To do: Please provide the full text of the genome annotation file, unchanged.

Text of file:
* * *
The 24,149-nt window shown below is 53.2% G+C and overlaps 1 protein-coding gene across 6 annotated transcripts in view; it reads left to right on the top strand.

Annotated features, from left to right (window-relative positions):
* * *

The 24,149-nt window shown below is 53.2% G+C and overlaps 1 protein-coding gene across 6 annotated transcripts in view; it reads left to right on the top strand.

Annotated features, from left to right (window-relative positions):